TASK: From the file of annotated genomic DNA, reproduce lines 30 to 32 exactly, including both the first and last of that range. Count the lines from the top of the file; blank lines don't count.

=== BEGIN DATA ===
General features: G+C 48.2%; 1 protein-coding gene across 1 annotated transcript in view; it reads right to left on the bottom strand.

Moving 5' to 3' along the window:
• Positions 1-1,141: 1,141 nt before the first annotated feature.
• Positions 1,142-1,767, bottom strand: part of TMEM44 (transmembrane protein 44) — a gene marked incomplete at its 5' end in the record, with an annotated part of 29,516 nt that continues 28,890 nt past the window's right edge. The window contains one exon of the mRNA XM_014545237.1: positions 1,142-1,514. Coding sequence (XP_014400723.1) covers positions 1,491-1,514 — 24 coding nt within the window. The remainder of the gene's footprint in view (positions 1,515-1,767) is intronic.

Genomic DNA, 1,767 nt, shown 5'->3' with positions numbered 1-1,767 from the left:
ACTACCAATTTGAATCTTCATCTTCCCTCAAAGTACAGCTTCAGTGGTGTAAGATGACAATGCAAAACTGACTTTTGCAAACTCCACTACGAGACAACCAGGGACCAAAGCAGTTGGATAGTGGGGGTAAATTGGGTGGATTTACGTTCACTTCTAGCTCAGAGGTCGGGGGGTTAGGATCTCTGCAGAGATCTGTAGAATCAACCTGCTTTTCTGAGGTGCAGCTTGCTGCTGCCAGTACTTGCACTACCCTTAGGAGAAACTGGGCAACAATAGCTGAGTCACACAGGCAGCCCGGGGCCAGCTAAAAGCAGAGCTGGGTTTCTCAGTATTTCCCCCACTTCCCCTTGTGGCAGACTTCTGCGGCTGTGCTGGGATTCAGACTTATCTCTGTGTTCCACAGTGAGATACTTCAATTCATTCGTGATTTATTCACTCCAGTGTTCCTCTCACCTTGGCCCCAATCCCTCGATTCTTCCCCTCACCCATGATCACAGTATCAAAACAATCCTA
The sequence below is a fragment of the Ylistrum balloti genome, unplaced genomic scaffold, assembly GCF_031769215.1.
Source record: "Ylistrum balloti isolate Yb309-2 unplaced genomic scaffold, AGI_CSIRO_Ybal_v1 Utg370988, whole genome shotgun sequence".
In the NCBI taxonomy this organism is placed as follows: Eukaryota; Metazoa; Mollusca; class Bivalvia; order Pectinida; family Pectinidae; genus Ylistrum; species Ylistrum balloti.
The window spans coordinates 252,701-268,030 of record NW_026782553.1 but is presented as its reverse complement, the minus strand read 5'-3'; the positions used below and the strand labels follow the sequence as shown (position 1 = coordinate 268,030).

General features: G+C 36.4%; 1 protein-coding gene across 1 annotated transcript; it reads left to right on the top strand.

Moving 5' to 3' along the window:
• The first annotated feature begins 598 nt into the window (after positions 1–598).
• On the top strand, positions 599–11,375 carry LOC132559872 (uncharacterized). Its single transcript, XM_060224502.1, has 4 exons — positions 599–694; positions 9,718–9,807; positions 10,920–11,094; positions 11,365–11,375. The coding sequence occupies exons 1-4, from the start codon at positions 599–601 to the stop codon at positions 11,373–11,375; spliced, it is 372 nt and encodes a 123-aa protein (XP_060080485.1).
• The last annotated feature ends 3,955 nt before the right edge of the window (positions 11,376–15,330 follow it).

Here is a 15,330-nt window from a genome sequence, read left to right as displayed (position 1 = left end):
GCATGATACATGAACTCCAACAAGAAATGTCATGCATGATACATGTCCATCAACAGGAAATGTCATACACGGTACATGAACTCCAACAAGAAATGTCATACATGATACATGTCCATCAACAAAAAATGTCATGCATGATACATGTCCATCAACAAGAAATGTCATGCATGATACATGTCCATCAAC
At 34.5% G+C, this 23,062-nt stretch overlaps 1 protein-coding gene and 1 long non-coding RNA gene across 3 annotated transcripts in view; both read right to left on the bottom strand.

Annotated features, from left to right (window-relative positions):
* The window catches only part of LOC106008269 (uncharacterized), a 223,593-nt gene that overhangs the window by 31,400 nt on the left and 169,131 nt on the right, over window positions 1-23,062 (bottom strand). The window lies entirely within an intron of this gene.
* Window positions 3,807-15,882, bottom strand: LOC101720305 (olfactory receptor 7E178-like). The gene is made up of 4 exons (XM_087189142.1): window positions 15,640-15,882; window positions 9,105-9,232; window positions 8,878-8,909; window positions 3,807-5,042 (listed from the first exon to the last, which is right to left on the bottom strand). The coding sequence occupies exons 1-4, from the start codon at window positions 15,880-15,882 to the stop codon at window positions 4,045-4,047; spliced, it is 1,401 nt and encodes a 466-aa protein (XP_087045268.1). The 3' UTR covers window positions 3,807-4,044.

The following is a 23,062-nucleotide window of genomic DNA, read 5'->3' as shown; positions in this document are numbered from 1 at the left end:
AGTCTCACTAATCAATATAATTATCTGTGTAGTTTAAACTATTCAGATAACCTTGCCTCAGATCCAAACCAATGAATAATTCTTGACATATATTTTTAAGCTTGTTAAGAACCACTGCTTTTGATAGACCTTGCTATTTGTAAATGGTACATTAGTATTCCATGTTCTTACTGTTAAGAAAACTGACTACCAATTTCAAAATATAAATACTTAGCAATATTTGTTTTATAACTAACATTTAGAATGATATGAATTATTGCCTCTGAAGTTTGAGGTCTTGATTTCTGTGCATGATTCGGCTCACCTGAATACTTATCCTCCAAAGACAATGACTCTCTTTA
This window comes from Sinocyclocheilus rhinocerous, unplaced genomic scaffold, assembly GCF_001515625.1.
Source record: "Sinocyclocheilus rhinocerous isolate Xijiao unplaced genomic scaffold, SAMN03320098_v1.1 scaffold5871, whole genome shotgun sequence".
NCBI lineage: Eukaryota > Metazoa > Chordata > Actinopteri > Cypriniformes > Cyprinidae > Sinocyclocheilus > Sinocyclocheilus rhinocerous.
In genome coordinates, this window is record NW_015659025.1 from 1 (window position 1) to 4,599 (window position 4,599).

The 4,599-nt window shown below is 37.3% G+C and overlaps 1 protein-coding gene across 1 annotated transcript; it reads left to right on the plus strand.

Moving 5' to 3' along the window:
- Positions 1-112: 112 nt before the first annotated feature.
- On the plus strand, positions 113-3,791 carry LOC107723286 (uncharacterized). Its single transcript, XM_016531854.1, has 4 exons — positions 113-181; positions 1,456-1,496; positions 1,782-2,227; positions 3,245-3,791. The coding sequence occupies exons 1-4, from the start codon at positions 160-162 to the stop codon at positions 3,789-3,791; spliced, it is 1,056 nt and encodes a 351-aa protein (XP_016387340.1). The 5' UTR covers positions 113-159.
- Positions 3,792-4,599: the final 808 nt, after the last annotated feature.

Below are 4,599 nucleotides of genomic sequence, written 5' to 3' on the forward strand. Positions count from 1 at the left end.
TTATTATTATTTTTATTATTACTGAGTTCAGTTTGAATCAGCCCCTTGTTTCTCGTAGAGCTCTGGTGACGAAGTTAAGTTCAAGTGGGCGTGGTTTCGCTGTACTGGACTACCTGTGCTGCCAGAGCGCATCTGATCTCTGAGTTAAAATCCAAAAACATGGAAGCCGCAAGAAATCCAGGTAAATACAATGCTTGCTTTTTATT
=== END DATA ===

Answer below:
- Positions 1-112: 112 nt before the first annotated feature.
- On the plus strand, positions 113-3,791 carry LOC107723286 (uncharacterized). Its single transcript, XM_016531854.1, has 4 exons — positions 113-181; positions 1,456-1,496; positions 1,782-2,227; positions 3,245-3,791. The coding sequence occupies exons 1-4, from the start codon at positions 160-162 to the stop codon at positions 3,789-3,791; spliced, it is 1,056 nt and encodes a 351-aa protein (XP_016387340.1). The 5' UTR covers positions 113-159.
- Positions 3,792-4,599: the final 808 nt, after the last annotated feature.